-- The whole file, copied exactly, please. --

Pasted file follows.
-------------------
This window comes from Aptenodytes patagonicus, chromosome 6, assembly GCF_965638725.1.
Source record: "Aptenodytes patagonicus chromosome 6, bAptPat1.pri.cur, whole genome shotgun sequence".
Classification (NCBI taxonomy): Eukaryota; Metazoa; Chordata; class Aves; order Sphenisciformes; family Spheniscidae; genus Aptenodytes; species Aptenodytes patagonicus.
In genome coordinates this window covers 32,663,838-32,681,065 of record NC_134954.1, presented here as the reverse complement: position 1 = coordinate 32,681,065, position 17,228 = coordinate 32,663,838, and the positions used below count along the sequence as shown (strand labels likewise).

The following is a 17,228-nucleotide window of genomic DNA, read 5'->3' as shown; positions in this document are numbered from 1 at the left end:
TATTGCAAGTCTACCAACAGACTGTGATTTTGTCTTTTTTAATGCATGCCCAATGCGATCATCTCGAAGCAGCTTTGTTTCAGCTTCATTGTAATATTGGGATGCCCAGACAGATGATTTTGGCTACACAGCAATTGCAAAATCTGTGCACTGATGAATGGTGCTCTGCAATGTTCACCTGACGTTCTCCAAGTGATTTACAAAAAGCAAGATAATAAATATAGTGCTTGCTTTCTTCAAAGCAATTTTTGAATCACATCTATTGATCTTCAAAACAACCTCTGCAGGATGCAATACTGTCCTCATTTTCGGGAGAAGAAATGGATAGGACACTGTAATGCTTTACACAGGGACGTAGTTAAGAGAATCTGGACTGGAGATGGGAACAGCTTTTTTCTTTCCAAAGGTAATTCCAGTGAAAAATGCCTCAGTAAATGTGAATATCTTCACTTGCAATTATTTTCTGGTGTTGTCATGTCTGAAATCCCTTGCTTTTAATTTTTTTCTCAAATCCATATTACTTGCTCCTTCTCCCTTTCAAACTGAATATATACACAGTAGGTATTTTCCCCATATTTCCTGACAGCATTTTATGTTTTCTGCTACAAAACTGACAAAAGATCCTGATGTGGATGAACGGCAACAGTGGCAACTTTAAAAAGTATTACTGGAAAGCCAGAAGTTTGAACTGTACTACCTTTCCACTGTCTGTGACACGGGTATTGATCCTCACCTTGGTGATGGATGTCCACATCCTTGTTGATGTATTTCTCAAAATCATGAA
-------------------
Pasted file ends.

This window comes from Aptenodytes patagonicus, chromosome 6, assembly GCF_965638725.1.
Source record: "Aptenodytes patagonicus chromosome 6, bAptPat1.pri.cur, whole genome shotgun sequence".
Classification (NCBI taxonomy): Eukaryota; Metazoa; Chordata; class Aves; order Sphenisciformes; family Spheniscidae; genus Aptenodytes; species Aptenodytes patagonicus.
In genome coordinates this window covers 32,663,838-32,681,065 of record NC_134954.1, presented here as the reverse complement: position 1 = coordinate 32,681,065, position 17,228 = coordinate 32,663,838, and the positions used below count along the sequence as shown (strand labels likewise).

The following is a 17,228-nucleotide window of genomic DNA, read 5'->3' as shown; positions in this document are numbered from 1 at the left end:
TATTGCAAGTCTACCAACAGACTGTGATTTTGTCTTTTTTAATGCATGCCCAATGCGATCATCTCGAAGCAGCTTTGTTTCAGCTTCATTGTAATATTGGGATGCCCAGACAGATGATTTTGGCTACACAGCAATTGCAAAATCTGTGCACTGATGAATGGTGCTCTGCAATGTTCACCTGACGTTCTCCAAGTGATTTACAAAAAGCAAGATAATAAATATAGTGCTTGCTTTCTTCAAAGCAATTTTTGAATCACATCTATTGATCTTCAAAACAACCTCTGCAGGATGCAATACTGTCCTCATTTTCGGGAGAAGAAATGGATAGGACACTGTAATGCTTTACACAGGGACGTAGTTAAGAGAATCTGGACTGGAGATGGGAACAGCTTTTTTCTTTCCAAAGGTAATTCCAGTGAAAAATGCCTCAGTAAATGTGAATATCTTCACTTGCAATTATTTTCTGGTGTTGTCATGTCTGAAATCCCTTGCTTTTAATTTTTTTCTCAAATCCATATTACTTGCTCCTTCTCCCTTTCAAACTGAATATATACACAGTAGGTATTTTCCCCATATTTCCTGACAGCATTTTATGTTTTCTGCTACAAAACTGACAAAAGATCCTGATGTGGATGAACGGCAACAGTGGCAACTTTAAAAAGTATTACTGGAAAGCCAGAAGTTTGAACTGTACTACCTTTCCACTGTCTGTGACACGGGTATTGATCCTCACCTTGGTGATGGATGTCCACATCCTTGTTGATGTATTTCTCAAAATCATGAA